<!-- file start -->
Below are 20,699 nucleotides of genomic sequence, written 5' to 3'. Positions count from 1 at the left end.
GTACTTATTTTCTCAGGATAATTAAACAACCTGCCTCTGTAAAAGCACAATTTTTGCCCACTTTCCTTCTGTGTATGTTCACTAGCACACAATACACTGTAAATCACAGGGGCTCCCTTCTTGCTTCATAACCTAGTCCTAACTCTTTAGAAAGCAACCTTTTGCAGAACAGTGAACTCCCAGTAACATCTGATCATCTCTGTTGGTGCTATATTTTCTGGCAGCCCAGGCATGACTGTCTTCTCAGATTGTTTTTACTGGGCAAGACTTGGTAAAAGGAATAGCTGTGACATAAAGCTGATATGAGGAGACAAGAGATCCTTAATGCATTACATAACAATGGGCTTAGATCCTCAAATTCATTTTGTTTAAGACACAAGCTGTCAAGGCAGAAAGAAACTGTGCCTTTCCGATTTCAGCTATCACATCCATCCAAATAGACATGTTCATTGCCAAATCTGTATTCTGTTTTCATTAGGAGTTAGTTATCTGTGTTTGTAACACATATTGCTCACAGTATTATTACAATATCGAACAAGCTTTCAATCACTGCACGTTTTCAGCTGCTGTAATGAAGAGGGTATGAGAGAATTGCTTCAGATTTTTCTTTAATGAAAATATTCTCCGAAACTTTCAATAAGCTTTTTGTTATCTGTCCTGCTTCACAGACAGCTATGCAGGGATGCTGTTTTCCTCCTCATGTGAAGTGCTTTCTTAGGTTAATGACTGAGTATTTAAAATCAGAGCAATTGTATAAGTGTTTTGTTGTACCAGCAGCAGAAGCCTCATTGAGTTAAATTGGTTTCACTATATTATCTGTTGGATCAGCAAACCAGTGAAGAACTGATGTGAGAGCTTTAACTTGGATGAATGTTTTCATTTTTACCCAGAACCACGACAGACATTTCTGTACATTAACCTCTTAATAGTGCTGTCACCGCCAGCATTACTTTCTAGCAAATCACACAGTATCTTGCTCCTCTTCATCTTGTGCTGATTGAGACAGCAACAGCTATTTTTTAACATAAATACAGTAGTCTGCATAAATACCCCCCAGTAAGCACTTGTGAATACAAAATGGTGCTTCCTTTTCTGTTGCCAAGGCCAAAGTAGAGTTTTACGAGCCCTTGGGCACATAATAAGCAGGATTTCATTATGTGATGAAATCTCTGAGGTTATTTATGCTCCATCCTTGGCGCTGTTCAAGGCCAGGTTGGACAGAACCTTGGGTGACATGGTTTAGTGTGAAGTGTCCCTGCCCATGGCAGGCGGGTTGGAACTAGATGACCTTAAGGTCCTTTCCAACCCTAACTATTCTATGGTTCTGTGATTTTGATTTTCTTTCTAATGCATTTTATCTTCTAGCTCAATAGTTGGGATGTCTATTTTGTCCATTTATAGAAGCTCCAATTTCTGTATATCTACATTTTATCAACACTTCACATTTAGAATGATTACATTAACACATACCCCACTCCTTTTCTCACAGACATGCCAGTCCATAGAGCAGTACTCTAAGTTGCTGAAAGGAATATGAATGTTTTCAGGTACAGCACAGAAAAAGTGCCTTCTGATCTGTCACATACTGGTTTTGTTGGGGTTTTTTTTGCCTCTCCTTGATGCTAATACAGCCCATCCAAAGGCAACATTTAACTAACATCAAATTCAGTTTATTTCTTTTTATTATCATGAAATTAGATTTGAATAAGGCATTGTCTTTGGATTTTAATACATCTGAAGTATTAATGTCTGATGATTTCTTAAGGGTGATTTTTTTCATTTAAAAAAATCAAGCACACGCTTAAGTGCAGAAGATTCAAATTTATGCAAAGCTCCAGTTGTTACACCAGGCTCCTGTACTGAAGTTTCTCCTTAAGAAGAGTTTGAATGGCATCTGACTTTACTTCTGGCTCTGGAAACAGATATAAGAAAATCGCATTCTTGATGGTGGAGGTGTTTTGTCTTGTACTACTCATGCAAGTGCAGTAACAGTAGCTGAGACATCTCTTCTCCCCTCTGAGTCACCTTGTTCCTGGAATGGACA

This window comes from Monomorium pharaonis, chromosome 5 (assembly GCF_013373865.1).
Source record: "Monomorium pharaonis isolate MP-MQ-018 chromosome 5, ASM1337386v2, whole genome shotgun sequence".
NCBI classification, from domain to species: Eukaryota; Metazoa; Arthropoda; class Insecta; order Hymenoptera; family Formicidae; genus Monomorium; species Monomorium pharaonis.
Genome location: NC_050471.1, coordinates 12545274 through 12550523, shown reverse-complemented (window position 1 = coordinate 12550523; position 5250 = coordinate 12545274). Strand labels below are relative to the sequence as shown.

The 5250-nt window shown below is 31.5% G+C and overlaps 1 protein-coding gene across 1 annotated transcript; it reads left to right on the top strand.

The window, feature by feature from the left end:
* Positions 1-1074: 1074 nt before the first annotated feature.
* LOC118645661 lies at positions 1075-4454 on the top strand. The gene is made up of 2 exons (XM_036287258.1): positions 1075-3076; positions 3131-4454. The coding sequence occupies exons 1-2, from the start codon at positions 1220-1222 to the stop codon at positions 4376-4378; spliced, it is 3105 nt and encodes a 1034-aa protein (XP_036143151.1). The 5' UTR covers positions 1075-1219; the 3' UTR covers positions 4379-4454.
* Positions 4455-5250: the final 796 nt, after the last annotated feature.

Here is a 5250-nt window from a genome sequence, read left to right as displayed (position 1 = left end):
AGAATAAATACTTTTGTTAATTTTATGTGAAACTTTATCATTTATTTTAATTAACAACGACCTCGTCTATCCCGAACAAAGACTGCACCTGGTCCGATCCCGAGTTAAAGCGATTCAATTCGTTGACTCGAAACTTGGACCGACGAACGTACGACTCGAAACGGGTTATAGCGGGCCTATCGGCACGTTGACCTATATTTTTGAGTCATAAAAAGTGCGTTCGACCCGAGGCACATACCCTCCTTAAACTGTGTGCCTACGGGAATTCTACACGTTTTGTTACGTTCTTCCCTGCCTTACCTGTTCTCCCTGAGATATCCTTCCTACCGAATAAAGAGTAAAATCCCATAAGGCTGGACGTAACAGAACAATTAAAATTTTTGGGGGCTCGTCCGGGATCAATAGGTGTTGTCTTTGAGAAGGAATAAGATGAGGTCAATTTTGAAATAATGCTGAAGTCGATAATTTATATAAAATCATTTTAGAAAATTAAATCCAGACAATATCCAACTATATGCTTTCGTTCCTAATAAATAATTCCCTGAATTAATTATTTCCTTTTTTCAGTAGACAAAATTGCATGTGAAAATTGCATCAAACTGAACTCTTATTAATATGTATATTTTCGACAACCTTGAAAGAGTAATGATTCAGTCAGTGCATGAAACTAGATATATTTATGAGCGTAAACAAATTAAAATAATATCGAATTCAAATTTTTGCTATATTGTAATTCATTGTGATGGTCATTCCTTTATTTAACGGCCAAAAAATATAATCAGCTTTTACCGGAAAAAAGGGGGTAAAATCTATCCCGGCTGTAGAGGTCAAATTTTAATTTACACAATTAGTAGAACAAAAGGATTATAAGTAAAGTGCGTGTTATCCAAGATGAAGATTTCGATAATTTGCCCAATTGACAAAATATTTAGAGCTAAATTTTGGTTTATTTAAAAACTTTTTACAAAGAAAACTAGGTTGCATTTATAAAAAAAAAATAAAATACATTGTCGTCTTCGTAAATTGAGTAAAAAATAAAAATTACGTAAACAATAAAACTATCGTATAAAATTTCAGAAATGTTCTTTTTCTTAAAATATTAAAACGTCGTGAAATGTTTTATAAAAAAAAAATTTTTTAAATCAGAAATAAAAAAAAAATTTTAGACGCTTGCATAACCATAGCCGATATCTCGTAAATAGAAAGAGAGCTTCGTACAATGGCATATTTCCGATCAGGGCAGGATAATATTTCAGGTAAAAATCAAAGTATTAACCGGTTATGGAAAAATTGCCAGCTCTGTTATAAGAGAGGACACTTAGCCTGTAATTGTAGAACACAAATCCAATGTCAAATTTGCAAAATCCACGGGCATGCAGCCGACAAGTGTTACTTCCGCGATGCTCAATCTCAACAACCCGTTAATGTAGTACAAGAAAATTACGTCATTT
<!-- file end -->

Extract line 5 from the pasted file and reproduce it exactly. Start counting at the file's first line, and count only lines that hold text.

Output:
NCBI classification, from domain to species: Eukaryota; Metazoa; Arthropoda; class Insecta; order Hymenoptera; family Formicidae; genus Monomorium; species Monomorium pharaonis.